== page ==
Here at 2Shoes, our team is king of the followup email. Any of our users that have had contact with us (most of them have) know that we never leave things up in the air and followup often. This is mainly due to cold-emailing being our current sales method as well as a way to provide astounding customer service. We’ve learned many lessons for this process during our first year of business and here is a list of “Don’ts” that we have for the followup email.
1. Don’t leave them to find something they need. This is our #1 for a reason. As a startup, you are trying to convince users to get on board and even pay you for your newly created widget. When you send information to a new lead, make sure to not just tell them about it, send them links, documents and all the reference material they need to go from that email immediately to the place they need to be. We frequently attach informational documents, the 2Shoes wiki, how-to videos and text-link the hell out of our emails so they can go directly to the page we are referencing. Make everything as easy and seamless as possible for your users.
2. Don’t be impersonable. I don’t care how many times a user will not write my name as a salutation, never respond with just the body of the message without a “Hello…!” and a “Thanks!”. This is easy points and it reminds both parties that they are human beings, not just an email address without a face or soul.
3. Don’t be boring. Going along the lines of the first two points, you are trying to convince users to get on board with your product. Let your infectious enthusiasm do work on them. This will hopefully have the obvious effect of getting them to signup, but it will hopefully make their day too. Who knows, they may work a job they don’t like very much so why not brighten their day with a great attitude. Hopefully your brand will then be related to happy feelings!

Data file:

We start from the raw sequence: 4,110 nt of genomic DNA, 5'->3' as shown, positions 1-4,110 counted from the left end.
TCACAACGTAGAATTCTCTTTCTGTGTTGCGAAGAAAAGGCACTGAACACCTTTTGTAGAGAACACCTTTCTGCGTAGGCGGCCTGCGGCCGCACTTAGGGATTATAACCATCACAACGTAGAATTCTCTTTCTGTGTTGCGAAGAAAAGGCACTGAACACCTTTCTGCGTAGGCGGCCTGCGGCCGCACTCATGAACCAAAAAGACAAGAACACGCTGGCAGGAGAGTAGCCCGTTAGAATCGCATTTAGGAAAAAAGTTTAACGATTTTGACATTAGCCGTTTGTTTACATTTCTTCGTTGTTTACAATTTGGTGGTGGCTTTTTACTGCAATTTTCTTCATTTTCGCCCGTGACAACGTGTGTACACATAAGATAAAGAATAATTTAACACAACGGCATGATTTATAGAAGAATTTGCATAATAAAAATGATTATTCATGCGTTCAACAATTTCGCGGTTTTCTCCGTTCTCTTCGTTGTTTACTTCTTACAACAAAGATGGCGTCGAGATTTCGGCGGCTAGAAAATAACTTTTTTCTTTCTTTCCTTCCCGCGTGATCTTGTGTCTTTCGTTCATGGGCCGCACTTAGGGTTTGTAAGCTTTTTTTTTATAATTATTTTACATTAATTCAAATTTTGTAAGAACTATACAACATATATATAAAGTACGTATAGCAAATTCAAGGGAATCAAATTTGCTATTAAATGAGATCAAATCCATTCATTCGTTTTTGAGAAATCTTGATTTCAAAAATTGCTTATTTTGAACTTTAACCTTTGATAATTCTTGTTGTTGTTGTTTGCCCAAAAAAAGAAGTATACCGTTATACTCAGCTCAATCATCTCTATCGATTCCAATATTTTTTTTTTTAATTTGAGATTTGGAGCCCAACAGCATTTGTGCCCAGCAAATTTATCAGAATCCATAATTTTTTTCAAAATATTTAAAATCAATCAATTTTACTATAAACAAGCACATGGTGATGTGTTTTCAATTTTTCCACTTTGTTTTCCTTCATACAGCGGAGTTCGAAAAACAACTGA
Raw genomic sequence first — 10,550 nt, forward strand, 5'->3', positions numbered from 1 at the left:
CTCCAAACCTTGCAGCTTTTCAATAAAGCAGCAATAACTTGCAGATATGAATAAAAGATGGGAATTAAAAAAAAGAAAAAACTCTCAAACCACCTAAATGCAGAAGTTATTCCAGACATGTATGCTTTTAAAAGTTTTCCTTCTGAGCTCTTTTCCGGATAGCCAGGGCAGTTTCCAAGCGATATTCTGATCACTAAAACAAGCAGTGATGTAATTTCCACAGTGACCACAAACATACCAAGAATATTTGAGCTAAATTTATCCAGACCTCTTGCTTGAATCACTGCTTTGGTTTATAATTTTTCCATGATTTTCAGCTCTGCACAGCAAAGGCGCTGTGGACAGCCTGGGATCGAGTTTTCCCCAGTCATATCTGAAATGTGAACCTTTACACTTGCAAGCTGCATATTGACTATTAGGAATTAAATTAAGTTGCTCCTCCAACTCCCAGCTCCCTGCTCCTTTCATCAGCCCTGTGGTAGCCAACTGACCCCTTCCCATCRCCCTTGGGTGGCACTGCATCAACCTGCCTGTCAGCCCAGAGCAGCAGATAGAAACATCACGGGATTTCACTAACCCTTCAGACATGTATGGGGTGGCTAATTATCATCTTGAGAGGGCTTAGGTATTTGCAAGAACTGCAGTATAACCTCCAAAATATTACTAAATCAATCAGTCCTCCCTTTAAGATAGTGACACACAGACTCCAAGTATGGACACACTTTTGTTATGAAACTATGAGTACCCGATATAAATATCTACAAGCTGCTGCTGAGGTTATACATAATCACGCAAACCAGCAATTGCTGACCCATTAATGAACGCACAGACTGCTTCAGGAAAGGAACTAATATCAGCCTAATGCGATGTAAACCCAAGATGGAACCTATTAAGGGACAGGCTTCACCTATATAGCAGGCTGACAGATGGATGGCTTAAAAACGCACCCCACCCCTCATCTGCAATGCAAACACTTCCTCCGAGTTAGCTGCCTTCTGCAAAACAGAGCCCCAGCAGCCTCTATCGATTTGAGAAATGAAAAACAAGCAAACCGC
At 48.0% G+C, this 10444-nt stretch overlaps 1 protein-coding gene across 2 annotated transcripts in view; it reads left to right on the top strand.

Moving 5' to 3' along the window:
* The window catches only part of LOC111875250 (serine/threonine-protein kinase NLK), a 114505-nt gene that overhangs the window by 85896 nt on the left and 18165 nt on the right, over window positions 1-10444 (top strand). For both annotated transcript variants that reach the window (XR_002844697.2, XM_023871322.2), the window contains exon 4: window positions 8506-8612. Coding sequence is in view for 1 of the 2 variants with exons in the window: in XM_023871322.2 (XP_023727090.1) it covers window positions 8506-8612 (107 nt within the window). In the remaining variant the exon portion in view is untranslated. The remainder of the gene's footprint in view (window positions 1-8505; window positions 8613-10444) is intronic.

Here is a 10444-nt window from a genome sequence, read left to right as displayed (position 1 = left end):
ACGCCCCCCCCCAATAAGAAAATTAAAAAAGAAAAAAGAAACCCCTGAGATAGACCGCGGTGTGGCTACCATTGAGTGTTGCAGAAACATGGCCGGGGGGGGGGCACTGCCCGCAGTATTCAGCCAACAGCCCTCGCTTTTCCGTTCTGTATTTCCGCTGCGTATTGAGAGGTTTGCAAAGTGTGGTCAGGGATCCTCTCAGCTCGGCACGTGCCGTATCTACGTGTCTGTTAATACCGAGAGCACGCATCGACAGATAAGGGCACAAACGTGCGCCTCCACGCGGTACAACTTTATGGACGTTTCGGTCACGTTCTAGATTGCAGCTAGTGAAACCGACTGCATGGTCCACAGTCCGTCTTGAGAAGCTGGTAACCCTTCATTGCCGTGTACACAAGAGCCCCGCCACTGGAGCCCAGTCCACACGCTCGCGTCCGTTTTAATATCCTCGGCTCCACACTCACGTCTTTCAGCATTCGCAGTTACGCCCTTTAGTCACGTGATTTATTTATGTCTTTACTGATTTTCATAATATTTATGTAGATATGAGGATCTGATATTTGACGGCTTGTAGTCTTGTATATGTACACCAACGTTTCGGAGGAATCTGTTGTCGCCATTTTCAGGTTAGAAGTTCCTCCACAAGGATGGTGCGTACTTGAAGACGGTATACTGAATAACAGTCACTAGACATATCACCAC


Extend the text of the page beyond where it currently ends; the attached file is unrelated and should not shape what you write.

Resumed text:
4. Don’t be a lazy responder. I find that most emails only take a minute or two to respond to. This means that if you have follow up questions for the other party that they might still be sitting at their computer and able to respond quicker; speeding up the entire process. We are constantly being complimented on how quickly we respond to emails. This is great customer service and makes your users realize that they are highly valued- which is a must. I have a productivity rule that if a task takes less than 2 minutes to complete, I must finish it immediately. This helps keep the inbox clear and allows me to triage larger tasks.
5. Don’t leave loose ends. As I’ve mentioned before, uncertainty is the root of fear. While there shouldn’t be much fear involved with what you are doing, letting your users know what your plan for their on-boarding is will help them understand the whole process and put them at ease. Tell them when you will contact them next, set-up demo calls and give them your best means of contact so they can contact you in a pinch, in the event that something goes wrong.
6. Keep it simple. You are likely corresponding with a busy person. There is a difference between providing excellent customer service and wasting someone’s time. After following all of the points above, keep your email to a short paragraph with just the facts. Don’t send them a 4 paragraph email that says the same thing multiple times. Your users will quickly lose interest in what you have to say.